It's budget-cutting time again, state-wide and in Del Norte schools, and there's no $2.9 million federal stimulus rescue for us this year. We all knew that would be the case even while gratefully gathering up those one-time funds a short year ago.
The School Board approved spending all allowable stimulus funds to employ staff this year. That's what the funds were for. However, the message was clear: "This is one-time money, and we'll have to cut by this much next year." Everyone grimaced imagining the pain ahead. Now we are all living it: 22,000 teachers were pink-slipped state wide by the March 15 deadline.
The board started planning last September in preparation for this
day. It has already closed next year's funding gap by $2 million, with
more than a quarter from reserves. That last $1 million reduction will
involve belt tightening for all. Administrators are stepping up to new
tasks left vacant by principal retirement, and they also perform many
grant-funded roles. With 85 percent of the school district budget going
for personnel, cutting costs will impact the rest of the work force one
way or another.
The board must negotiate the next big items. Board members hope in
the end to be able to adopt a budget that will keep class sizes at this
year's levels (25:1 in K-3rd grade and 35:1 in grades 4-12). This means
keeping teachers employed, but that costs money. What will offset that?
Options beyond cutting personnel that other districts are implementing
include cutting paid work days and freezing contractual pay increases.
While waiting for negotiations to proceed, the board has reluctantly
taken the steps it must for the worst-case scenario. It has approved
giving notices to all administrators that they could be reassigned,
released or have their days reduced for next year. Notices were
delivered to 26 regular and temporary teachers, from a pool of 225, that
they may not be back in the fall. Plans have been laid to not replace
administrator, teacher and support staff retirees. Notices will next go
to a variety of support staff members (custodians, instructional
assistants, secretaries, etc.). These are actions the district does not
want to take, but if this is what is required to keep the district
solvent, that's what the district will have to do.
There's pressure from employee groups to spend down the reserves, but
the board has been strong about holding onto sufficient funds to meet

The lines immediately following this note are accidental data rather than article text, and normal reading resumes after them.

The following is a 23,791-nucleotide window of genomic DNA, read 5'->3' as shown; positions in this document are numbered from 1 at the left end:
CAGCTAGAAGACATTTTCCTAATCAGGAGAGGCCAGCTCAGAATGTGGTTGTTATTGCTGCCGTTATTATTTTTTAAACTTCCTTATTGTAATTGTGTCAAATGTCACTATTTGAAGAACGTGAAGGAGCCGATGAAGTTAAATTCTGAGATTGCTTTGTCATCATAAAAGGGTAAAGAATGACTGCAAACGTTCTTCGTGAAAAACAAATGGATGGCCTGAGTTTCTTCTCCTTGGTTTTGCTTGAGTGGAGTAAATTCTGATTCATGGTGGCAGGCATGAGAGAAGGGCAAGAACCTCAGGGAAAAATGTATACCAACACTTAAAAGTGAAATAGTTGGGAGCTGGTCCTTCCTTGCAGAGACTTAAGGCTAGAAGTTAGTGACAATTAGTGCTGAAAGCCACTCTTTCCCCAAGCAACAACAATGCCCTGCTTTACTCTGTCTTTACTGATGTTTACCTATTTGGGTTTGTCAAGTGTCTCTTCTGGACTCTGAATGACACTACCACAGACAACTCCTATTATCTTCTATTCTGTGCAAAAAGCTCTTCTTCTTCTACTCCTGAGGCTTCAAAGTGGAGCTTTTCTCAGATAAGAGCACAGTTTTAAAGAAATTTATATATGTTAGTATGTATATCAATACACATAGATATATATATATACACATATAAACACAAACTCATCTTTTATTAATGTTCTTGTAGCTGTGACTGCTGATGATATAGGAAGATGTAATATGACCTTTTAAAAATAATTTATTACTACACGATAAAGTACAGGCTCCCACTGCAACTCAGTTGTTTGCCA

one month's payroll. Imagine this community without the school
district's $3.5 million-plus monthly payroll in circulation! Imagine how
hard it would be for our staff members to put food on the table for
their families. An IOU just won't work. The school district's staff
members are too important to leave vulnerable to that scenario.
The state, over and over, has postponed payments by weeks and months
at a time. This saves the state from borrowing and paying interest and
puts the burden to do so on schools and local governments. Because our
district has shown fiscal restraint, we have been able to stay
financially solvent. Not true of a number of school districts around the
state: Many face the probability of going bankrupt. Our school district
needs to be ready to cover payroll costs in the absence of state
payments. A one-month reserve is the minimum a district should hold
ready. (Even that may not be enough as the state now says it could
delay payments owed even longer.)
Like the stimulus funds, the district's reserve could only cut the
pain once. What of 2011-12? Projections indicate this downturn will
continue. We need to stay ready to rely on ourselves because our state
legislators cannot take care of the state's business, which includes
paying bills on time for services they demand.
Tough decisions are in the works in the Del Norte County Unified
School District. We want our community to understand that this School
Board is actively seeking to keep as many employees as possible. We hope
our partners in education will do the same.
Jan Moorehouse is superintendent of the Del Norte County Unified